Ecosystem Functional Type

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Fig.1: Ecosystem Functional Types (EFT) of temperate South America based on Moderate Resolution Imaging Spectroradiometer Enhanced Vegetation Index (MODIS-EVI) dynamics (Alcaraz-Segura et al. 2013). The map shows the EFTs of the 2001–2008 period.

Ecosystem Functional Type (EFT) (Fig.1)[1][2][3] is a new ecological concept to characterize ecosystem functioning. Ecosystem Functional Types [1][2] are defined as groups of ecosystems or patches of the land surface that share similar dynamics of matter and energy exchanges between the biota and the physical environment. The EFT concept is analogous to the Plant Functional Types (PFTs) concept, but defined at a higher level of the biological organization. As plant species can be grouped according to common functional characteristics, ecosystems can be grouped according to their common functional behavior.

One of the most used approaches to implement this concept has been the identification of EFTs from the satellite-derived dynamics of primary production,[1][2] an essential and integrative descriptor of ecosystem functioning.[4]


In 1992, Soriano and Paruelo [5] proposed the concept of Biozones to identify vegetation units that share ecosystem functional characteristics using time-series of satellite images of spectral vegetation indices. Biozones were later renamed to EFTs by Paruelo et al. (2001),[1] using an equivalent definition and methodology.

Shugart (1997)[6] was one of the first authors that used the term EFT as “aggregated components of ecosystems whose interactions with one another and with the environment produce differences in patterns of ecosystem structure and dynamics”. Walker (1997) [7] proposed the use of a similar term, vegetation functional types, for groups of PFTs in sets that constitute the different states of vegetation succession in non-equilibrium ecosystems. The same term was applied by Scholes et al. (1997) [8] in a wider sense for those areas having similar ecological attributes, such as PFTs composition, structure, phenology, biomass or productivity. Several studies have applied hierarchy and patch dynamic theories [9][10][11] for the definition of ecosystem and landscape functional types at different spatial scales, by scaling-up emergent structural and functional properties from patches to regions. Valentini et al. (1999) [12] defined land functional units by focusing on patches of the land surface that are able to exchange mass and energy with the atmosphere and show a coordinated and specific response to environmental factors.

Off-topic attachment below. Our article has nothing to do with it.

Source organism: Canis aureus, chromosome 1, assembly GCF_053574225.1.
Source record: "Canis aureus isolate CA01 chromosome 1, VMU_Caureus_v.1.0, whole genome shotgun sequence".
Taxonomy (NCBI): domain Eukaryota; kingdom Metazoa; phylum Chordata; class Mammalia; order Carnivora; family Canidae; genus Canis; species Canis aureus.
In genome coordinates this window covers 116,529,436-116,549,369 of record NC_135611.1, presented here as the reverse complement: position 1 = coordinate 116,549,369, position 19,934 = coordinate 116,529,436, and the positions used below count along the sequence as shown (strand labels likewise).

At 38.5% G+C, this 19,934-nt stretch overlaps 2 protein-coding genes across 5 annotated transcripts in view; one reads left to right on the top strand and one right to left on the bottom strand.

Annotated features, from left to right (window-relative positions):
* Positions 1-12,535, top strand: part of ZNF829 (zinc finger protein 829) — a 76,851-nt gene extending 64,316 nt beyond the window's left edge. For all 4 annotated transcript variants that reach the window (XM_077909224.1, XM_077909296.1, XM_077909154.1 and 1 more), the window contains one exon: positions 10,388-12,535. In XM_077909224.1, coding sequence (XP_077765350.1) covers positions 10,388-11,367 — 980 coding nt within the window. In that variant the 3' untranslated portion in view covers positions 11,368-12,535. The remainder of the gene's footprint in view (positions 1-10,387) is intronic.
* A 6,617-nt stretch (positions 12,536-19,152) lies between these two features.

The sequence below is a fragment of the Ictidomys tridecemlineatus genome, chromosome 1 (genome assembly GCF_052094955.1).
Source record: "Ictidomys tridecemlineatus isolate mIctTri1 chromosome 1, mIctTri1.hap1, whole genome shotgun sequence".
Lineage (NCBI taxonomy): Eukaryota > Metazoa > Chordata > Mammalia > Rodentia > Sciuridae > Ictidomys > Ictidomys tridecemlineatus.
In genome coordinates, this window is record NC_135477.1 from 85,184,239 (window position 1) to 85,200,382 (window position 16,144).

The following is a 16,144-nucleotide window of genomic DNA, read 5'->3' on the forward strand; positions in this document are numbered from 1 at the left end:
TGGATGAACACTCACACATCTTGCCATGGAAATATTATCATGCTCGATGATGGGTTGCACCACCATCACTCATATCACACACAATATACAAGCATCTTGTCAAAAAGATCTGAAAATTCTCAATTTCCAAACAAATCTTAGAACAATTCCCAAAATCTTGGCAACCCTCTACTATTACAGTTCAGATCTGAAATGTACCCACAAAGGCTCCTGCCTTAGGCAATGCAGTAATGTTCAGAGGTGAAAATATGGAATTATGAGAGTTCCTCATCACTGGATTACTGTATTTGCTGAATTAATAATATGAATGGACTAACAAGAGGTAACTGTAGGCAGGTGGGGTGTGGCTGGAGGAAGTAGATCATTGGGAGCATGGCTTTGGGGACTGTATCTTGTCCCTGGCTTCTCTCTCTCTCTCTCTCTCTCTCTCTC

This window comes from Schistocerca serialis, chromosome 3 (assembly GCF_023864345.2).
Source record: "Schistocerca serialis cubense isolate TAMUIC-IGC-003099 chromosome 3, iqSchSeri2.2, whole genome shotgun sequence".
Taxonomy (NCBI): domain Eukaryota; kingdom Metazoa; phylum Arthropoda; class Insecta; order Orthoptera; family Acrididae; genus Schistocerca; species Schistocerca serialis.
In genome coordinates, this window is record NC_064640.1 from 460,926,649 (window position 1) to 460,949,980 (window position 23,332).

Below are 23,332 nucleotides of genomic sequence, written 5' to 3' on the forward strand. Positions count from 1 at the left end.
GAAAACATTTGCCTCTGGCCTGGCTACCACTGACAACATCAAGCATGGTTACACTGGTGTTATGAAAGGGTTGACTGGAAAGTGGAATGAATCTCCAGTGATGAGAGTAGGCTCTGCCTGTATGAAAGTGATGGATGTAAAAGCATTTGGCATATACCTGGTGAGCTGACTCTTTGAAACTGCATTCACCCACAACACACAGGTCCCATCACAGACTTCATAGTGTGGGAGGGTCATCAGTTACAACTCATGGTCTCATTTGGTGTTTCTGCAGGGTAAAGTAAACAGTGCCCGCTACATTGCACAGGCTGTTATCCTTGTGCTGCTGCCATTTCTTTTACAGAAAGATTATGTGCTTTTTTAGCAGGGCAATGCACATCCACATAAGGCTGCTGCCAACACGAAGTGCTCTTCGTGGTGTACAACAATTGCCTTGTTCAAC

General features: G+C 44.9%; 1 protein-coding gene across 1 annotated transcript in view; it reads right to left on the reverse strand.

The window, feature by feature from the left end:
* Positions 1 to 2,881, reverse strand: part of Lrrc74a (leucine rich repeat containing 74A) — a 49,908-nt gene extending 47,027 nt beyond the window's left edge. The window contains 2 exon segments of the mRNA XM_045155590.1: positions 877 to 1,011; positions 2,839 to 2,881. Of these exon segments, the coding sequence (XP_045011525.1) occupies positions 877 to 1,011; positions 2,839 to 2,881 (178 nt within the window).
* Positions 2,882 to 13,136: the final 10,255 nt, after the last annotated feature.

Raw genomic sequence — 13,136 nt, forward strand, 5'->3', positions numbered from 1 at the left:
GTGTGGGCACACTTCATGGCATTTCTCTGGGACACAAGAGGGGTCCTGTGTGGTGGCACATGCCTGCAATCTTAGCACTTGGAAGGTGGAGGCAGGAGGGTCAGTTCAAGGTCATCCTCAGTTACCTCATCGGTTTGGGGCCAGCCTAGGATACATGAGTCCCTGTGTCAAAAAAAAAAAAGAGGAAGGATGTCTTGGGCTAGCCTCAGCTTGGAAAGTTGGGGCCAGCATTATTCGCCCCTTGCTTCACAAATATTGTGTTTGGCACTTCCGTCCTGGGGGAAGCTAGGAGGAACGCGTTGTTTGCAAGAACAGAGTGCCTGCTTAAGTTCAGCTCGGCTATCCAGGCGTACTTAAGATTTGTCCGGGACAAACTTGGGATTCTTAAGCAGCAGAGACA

Paruelo et al. (2001) [1] and Alcaraz-Segura et al. (2006, 2013) [2][3] refined the EFT concept and proposed a remote-sensing based methodology to derive them. Since then, several authors have implemented the idea under the same or similar approaches using NOAA-AVHRR, MODIS and Landsat archives.[2][3][13][14][15][16][17][18][19][20] In brief, all these approaches use the seasonal dynamics of spectral indices related to key functional aspects of ecosystems such as primary production, water exchange, heat exchange and radiative balance.

EFTs identification[edit]